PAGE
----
I, Tonya? I had no interest. Grudgingly, I was dragged to the theater yesterday to see this bio-pic on ice-skating queen demon Tonya Harding. The best movie I’ve seen in a long time? Probably not. But the most wildly-entertaining film in a while, for sure, and surprisingly thought provoking.
Harding needs no introduction. I’ll provide one anyway. One of America’s best female figure skaters in the early 1990s, she was the first woman to attempt, and land, a triple axel in competition, which she does here to an exhilarating extended use of Foreigner’s “Feels Like the First Time,” with Rochester’s Lou Gramm on the vocals. However, you more likely remember Harding as a central figure in the plot to sideline her rival, Nancy Kerrigan, who was whacked on the knee by a then-unknown attacker, with the intention of clearing the path for Harding to win gold at the 1994 Lillehammer Winter Olympics.
A too-familiar story. But the film’s exploitation of its other elements overcomes that problem. The acting is universally excellent, particularly Allison Janney as Harding’s excruciatingly harsh, bitterly hilarious stage mother, Lavona. Margot Robbie is also perfect as Harding, and unexpectedly so in the skating scenes. I was stunned by the camera work depicting Robbie on ice. Robbie can apparently skate some, and there were some stand-ins for her, but it wasn’t until reading the post-film credits that I realized that this was mostly computer-generated imagery; the list of people who worked the CGI magic is longer than that of the actors. CGI is usually a deal breaker for me, a guy who prefers to see his cities stomped to pieces by an anonymous stagehand in a giant lizard suit. But I didn’t even realize I was being fooled here. And I’m OK with it.
I, Tonya’s biggest success is in balancing the comic with the tragic. The plot to injure Kerrigan was doomed, because the henchmen who are recruited to do the deed by Harding’s husband Jeff Gillooly (played with unpredictably wavering instability by Sebastian Stan) are such ridiculous boobs. When ex-con Shane Stant, hired to put the actual hit on Kerrigan, confronts a locked arena door while fleeing the scene of the crime, he uses his head to shatter the glass and get away. This isn’t artistic license, Stant actually did that. The filmmakers even show us how close to life I, Tonya’s actors nail it with a few brief clips during the closing credits of interviews with the real people. When Gillooly’s pal Shawn Eckhardt, who lives with his parents, improbably claims in the movie that he’s actually a Man of International Intrigue who works in counter-terrorism, we see the real Echkardt saying the same thing.
So I, Tonya had built-in elements of comedy. Yet it’s filled with cringe-inducing scenes of domestic violence – Gillooly is constantly hitting Harding, she’s painfully accurate with her return kicks to the crotch, and Lavona delivers devastating verbal and mental abuse. Go from laughs to shock at seeing a woman beaten is a tough thing to ask of an audience. The filmmakers want it both ways.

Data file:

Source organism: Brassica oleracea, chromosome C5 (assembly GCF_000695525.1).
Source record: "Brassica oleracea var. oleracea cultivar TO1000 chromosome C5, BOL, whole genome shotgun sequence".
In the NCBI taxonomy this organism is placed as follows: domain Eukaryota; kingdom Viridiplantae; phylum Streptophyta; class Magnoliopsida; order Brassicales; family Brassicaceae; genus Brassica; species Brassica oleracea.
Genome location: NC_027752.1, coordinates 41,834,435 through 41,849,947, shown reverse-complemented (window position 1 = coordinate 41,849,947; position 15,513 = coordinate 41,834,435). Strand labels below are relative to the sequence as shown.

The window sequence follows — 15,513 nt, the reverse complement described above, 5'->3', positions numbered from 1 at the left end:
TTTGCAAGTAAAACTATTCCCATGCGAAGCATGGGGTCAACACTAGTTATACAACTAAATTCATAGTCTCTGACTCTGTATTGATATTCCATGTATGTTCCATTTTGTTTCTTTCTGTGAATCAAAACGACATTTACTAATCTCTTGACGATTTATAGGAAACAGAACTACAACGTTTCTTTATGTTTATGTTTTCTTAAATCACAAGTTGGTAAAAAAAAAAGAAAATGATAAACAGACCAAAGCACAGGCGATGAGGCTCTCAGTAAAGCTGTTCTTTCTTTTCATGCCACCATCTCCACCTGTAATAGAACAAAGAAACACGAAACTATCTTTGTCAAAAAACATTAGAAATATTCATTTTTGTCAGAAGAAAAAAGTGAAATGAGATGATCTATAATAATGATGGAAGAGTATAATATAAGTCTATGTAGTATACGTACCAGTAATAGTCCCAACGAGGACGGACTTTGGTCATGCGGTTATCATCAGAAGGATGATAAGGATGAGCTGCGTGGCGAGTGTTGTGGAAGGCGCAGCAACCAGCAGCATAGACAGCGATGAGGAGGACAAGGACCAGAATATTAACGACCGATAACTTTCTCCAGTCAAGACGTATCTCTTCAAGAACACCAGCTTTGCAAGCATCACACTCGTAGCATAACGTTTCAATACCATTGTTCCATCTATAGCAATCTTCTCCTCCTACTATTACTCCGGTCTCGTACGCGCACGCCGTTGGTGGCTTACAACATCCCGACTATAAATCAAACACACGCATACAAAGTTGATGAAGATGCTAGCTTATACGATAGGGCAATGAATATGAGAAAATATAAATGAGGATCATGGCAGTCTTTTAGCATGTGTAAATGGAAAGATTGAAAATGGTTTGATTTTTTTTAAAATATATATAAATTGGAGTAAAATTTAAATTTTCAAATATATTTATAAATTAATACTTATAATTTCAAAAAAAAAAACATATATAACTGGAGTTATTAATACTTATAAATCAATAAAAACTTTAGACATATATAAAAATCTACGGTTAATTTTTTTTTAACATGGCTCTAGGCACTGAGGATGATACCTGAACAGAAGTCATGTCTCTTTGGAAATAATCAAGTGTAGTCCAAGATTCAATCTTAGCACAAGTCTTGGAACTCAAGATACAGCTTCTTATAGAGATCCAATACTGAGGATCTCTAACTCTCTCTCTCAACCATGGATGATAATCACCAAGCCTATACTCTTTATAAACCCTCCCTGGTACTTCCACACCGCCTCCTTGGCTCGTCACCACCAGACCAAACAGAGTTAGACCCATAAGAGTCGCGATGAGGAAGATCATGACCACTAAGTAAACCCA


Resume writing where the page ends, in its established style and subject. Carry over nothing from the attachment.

And they get it. How? Breaking the Fourth Wall. That’s when a character steps out of character looks into the camera and directly addresses the audience. The filmmakers point out that while I, Tonya is a true story, it draws from often-contradictory comments from the principals. So Harding turns to us and says Gillooly was increasingly abusive. Gillooly tells us, no, he didn’t hit her. What did Harding really know of the Kerrigan plot, and when she know it? The uncertainty is real.
And while we’re laughing at Harding’s white-trash antics, near the end of the film she tries – and perhaps succeeds – in turning the joke on us. With a class-warfare punchline. Her father shoots and skins rabbits to make his little girl a fur coat to wear to the junior competitions. “Why can’t it be just about the skating?” she asks a judge after scoring lower than she believed she deserved. It’s because Harding isn’t what the gymnastics association wants representing America, he says.
Yet gymnastics officials and the media are soon eagerly playing up the Olympic battle between the Princess Kerrigan and the Hardscrabble Harding. Until we are reminded that there were inconveniently other women in the Lillehammer figure skating competition that year; Harding finished eighth, Kerrigan second, with a look on her face when accepting her silver medal, Harding says, “like she stepped in dog poo.”
And then she looks straight into the camera again: We passed judgment on her as well, Harding reminds us.
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